7. Justice and Fundamental Rights - The EU is not simply a common market for goods and services. Europeans share values that are spelled out in the EU Treaties and the Charter of Fundamental Rights. We must never lose sight of those values in our efforts to fight terrorism, human trafficking, smuggling and cybercrime. We want to make life easier for Europeans who study, work or get married in other EU countries. One of our main goals is therefore to build bridges between the different national legal systems across the EU. A borderless and seamless European justice area will ensure that citizens can rely on a set of rights all across the continent.
8. Migration - The plight of thousands of migrants putting their lives in peril to cross the Mediterranean has shocked. It is clear that no EU country can or should be left alone to address huge migratory pressures. The European Commission's agenda on migration sets out a European response, combining internal and external policies, making best use of EU agencies and tools, and involving all actors: EU countries and institutions, international organisations, civil society, local authorities and national partners outside the EU.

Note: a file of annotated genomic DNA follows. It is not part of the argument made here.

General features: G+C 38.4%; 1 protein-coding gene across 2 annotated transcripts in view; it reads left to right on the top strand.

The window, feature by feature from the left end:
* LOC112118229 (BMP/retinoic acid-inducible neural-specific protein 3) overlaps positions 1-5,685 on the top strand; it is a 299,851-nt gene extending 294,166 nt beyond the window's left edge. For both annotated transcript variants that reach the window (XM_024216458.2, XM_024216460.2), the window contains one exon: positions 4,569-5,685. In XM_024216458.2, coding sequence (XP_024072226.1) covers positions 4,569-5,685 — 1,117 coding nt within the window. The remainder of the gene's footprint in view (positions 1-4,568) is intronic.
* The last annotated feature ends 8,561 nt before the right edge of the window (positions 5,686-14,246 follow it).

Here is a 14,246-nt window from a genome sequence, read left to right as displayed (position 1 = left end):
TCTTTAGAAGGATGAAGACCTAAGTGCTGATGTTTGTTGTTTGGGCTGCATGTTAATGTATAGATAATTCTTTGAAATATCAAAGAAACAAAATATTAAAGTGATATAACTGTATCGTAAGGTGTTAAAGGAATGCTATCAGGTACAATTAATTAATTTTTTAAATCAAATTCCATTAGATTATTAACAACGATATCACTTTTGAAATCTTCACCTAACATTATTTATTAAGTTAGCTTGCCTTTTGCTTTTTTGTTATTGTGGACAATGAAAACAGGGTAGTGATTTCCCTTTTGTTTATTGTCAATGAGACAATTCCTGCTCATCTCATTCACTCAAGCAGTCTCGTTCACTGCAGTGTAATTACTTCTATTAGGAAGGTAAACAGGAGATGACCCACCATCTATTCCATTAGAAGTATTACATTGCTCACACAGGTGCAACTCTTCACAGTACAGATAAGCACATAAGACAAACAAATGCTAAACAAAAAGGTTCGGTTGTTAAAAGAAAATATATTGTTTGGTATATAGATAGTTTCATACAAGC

9. A stronger Global Actor - The EU needs a strong common foreign policy to
a. respond efficiently to global challenges, including the crises in its neighbourhood,
b. project its values
c. reject protectionism and keep EU trade standards, and
d. contribute to peace and prosperity in the world.
10. Democratic Change - For the first time, in 2014, EU countries had to take the results of the elections into account when proposing a candidate for European Commission President. Albeit an important step, this is only the first of many in making the European Union more democratic and bringing it closer to its citizens. Europeans have the right to know who Commissioners and Commission staff, Members of the European Parliament and representatives of the Council meet in the context of the legislative process. The Commission is committed to bringing a new lease of life to the relationship with the European Parliament, as well as to working more closely with national parliaments.